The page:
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Season of Shred 16

Posted by Dave Fahey: 23rd May 2016 @ 19:43:22

As we rolled into May still sporting shorts and t-shirts and basking in temperatures well within the 20’s, it was difficult to fathom that winter was around the corner. At about that point the media jumped in and announced a forecasted, warmest may in history. And in chimed the winter hating critics - “it’s going to be a terrible winter, farmer John’s pumpkins are three times their usual size & last time they were like that was back in the big snow drought of 76’. 

Jump forward three weeks and mother nature intervenes with a good old fashioned dose of reality. The shorts and t-shirts have been buried in the drawer and the suns warm rays have been refreshingly replaced with the warm glow of a roaring fire. The last 24 hours has seen a gold old fashioned weather bomb descend on the Southern Lakes dumping over 75cm’s at The Remarkables, with more nasty/awesome weather forecast throughout the night. 

I would be lying if I said that I hadn't already had a wee dress rehearsal for opening day. The skis have been waxed and the chains dug out from the corner of the garage. Thoughts have even crept into my mind of coming down with some mysterious illness that prevents me from attending work tomorrow in favour of skinning up the Remarkables to the Alta Chutes for some pre-season pow turns. 

The next couple of weeks will certainly be spent watching old school ski movies, probably with a glass of red wine in hand. Reading ski magazines, reading gear reviews and the odd touring mission when the snow allows. It’s safe to say that I’m still one of those Queenstowners that froths over the ski season. Sure our mountains might not receive as much snow as northern Japan, or be as vast as some of the Canadian giants. I however am still a firm believer that even the worst day on the hill is better than the best day at work. And that comes from someone that arguably has some of the best jobs around.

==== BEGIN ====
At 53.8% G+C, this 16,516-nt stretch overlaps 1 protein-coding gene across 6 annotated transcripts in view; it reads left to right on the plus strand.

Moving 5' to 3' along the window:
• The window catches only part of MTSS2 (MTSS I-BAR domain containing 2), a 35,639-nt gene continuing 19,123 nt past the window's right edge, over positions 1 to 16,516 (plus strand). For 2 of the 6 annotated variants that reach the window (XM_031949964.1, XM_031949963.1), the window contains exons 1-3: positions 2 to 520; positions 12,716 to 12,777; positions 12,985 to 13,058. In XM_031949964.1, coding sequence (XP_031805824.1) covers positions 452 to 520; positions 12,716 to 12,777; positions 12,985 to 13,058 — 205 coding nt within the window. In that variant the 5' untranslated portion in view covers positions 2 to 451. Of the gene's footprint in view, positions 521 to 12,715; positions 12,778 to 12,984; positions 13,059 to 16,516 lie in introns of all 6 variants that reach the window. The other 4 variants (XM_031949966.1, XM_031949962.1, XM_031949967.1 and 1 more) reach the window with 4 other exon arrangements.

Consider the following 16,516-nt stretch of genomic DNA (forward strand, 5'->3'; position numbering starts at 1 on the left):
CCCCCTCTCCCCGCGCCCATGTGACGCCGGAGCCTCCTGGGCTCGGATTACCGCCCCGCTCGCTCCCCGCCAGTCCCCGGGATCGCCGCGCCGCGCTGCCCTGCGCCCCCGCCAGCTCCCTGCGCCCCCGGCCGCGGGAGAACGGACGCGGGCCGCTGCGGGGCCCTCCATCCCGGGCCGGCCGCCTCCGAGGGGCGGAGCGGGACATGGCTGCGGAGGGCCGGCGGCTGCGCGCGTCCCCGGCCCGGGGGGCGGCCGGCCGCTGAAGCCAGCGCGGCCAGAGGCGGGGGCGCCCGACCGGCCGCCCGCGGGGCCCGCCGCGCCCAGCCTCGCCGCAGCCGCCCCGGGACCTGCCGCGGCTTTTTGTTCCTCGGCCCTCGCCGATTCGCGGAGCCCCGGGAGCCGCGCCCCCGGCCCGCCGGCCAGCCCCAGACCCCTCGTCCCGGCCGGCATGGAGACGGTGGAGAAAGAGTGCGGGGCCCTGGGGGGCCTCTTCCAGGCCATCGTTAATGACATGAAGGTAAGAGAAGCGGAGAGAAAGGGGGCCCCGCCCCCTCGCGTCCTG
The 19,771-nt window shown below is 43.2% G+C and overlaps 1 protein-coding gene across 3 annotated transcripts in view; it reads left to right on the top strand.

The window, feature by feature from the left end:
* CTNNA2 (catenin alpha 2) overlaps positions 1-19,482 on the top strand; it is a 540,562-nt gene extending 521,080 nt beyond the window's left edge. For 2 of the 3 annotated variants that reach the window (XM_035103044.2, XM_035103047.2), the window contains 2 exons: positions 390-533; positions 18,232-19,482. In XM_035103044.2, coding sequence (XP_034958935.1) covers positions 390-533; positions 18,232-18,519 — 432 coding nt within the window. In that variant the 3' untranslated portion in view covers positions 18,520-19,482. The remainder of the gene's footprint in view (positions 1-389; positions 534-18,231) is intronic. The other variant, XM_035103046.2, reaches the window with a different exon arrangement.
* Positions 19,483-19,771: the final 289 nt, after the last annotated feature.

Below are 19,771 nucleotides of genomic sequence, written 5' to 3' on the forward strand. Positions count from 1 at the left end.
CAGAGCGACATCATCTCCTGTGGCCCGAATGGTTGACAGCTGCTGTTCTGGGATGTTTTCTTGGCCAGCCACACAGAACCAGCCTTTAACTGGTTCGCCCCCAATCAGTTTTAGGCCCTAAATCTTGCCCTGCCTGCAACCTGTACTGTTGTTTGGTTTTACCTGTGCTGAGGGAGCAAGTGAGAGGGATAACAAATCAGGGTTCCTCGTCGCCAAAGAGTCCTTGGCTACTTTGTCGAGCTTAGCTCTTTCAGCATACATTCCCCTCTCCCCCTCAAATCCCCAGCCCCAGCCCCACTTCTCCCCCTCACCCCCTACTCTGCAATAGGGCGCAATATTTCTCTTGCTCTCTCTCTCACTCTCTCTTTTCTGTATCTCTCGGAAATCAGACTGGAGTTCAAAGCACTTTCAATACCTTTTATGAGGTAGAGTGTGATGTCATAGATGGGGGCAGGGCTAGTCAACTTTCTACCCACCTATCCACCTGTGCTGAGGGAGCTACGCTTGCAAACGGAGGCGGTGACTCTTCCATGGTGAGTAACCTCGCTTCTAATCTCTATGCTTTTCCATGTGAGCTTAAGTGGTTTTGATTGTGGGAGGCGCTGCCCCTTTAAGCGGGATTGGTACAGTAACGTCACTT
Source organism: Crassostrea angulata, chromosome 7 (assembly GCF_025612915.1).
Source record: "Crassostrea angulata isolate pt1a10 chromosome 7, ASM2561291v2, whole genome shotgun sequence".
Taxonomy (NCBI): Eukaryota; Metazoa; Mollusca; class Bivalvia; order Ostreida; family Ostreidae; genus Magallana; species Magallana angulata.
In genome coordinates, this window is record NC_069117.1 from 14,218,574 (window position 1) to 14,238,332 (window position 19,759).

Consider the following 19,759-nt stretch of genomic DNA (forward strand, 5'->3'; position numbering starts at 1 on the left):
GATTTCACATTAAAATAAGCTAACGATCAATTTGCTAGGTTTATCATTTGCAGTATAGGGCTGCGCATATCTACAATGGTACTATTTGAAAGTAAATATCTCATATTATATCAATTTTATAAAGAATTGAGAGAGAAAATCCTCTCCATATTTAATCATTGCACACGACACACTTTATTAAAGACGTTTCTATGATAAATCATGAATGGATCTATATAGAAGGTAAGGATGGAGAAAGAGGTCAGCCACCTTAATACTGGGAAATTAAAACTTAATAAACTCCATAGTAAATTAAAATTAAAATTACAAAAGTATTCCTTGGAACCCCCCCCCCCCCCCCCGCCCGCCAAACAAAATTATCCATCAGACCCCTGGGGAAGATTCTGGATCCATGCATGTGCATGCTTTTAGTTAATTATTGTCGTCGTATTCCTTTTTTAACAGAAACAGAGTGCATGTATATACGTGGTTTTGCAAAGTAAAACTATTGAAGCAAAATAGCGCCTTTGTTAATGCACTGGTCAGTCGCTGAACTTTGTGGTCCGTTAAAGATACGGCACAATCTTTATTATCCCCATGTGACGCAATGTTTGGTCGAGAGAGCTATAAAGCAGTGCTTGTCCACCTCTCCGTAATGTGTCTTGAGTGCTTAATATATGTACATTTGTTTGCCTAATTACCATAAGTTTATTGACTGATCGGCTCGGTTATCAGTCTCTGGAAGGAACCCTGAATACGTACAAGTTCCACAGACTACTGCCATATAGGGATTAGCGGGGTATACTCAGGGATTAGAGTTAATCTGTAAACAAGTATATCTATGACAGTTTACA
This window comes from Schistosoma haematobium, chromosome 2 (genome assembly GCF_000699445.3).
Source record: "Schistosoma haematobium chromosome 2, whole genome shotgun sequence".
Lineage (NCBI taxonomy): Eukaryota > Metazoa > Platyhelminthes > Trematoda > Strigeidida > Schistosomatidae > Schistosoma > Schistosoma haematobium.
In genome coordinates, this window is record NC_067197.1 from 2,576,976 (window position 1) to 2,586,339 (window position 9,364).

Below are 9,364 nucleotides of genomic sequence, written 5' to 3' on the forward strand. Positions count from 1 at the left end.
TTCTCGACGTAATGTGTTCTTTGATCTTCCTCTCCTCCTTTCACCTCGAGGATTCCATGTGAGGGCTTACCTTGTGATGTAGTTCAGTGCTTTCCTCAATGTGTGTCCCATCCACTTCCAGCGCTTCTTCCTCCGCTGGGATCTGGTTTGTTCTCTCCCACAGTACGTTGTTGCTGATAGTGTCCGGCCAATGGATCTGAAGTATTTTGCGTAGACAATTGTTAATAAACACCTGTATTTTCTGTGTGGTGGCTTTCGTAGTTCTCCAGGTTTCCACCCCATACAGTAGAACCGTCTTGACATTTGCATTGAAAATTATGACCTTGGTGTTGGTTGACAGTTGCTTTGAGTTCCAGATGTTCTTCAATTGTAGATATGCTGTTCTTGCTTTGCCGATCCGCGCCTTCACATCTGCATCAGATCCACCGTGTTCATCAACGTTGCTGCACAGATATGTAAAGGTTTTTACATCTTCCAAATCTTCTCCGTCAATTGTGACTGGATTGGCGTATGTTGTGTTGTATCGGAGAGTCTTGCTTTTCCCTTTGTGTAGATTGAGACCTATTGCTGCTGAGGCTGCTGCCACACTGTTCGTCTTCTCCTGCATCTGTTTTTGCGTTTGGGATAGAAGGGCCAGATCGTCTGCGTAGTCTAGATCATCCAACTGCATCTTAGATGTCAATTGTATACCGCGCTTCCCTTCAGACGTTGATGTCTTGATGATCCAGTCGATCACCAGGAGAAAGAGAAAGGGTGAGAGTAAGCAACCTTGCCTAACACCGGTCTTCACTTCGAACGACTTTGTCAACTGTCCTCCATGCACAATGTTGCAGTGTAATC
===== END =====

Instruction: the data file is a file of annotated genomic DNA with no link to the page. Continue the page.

I also believe that our local hills proximity to Queenstown, combined with some exceptional terrain and world class views makes Queenstown a must ski destination for any snow lover. I’ll certainly be spending much more time up the mountain enjoying our winter wonderland this winter, than I will be doing housework.

No matter which way you look at it 75cm of pure white gold is an epic way to start the season and more than enough at this point to set the mountains up for an incredible opening to the season. 18 days and counting.

Amongst The Vines

Posted by Dave Fahey: 12th May 2016 @ 10:22:12

Living in Queenstown we are fortunate to live in a place with everything on our doorstep. You never have to stray too far to enjoy great food, views or activities. This however lead to the bubble phenomenon. I often refer to Queenstown as it own little bubble, a bubble that people often struggle to escape. However, it is essential from time to time to burst the bubble and stray a little further from your surroundings.

Living here we are also fortunate to be surrounded by other regions of exceptional beauty. This past Sunday (Mothers Day) we took the plunge, burst the bubble and ventured east to Bannockburn. Now I can hear most people asking where? But if wine and fine food are your thing you have probably come across the name Bannockburn. Situated just 40 minutes drive from Queenstown & just before Cromwell, Bannockburn is most famous for it’s exceptional wine, particularly Pinot Noir.

Amongst the vineyards of Bannockburn the flagship winery would have to be Mt Difficulty. Nestled amongst the vines on a elevated platform on Templars Hill is the cellar door and restaurant - our destination for what proved to be an exceptional dining experience. Bannockburn's unique location and surrounds produce New Zealands only continental climate, similar to the western seaboard of the United States. This combined with it’s soil (which incidentally looks like it should not support any form of life) have proven to be a match made in heaven for growing Pinot Noir grapes. So who was I to resist the temptation to indulge in a glass - when in Rome after all!